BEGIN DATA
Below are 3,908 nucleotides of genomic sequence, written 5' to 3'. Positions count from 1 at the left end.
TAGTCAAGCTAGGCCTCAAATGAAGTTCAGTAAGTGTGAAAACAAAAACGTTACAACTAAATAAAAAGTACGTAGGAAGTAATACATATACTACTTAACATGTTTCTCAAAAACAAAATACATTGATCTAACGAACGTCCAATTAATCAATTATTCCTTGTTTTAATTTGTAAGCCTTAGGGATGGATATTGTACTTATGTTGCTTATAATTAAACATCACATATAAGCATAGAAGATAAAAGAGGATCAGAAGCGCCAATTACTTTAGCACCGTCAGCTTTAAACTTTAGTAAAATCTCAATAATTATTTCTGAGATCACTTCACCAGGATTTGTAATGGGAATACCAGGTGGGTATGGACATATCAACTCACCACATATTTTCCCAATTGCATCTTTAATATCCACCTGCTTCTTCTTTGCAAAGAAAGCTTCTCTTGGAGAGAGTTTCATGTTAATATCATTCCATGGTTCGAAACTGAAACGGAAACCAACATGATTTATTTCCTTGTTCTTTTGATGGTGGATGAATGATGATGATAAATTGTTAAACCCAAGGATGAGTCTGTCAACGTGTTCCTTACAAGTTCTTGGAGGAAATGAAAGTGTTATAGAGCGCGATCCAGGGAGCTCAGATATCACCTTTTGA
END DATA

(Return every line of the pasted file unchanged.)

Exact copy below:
Below are 3,908 nucleotides of genomic sequence, written 5' to 3'. Positions count from 1 at the left end.
TAGTCAAGCTAGGCCTCAAATGAAGTTCAGTAAGTGTGAAAACAAAAACGTTACAACTAAATAAAAAGTACGTAGGAAGTAATACATATACTACTTAACATGTTTCTCAAAAACAAAATACATTGATCTAACGAACGTCCAATTAATCAATTATTCCTTGTTTTAATTTGTAAGCCTTAGGGATGGATATTGTACTTATGTTGCTTATAATTAAACATCACATATAAGCATAGAAGATAAAAGAGGATCAGAAGCGCCAATTACTTTAGCACCGTCAGCTTTAAACTTTAGTAAAATCTCAATAATTATTTCTGAGATCACTTCACCAGGATTTGTAATGGGAATACCAGGTGGGTATGGACATATCAACTCACCACATATTTTCCCAATTGCATCTTTAATATCCACCTGCTTCTTCTTTGCAAAGAAAGCTTCTCTTGGAGAGAGTTTCATGTTAATATCATTCCATGGTTCGAAACTGAAACGGAAACCAACATGATTTATTTCCTTGTTCTTTTGATGGTGGATGAATGATGATGATAAATTGTTAAACCCAAGGATGAGTCTGTCAACGTGTTCCTTACAAGTTCTTGGAGGAAATGAAAGTGTTATAGAGCGCGATCCAGGGAGCTCAGATATCACCTTTTGA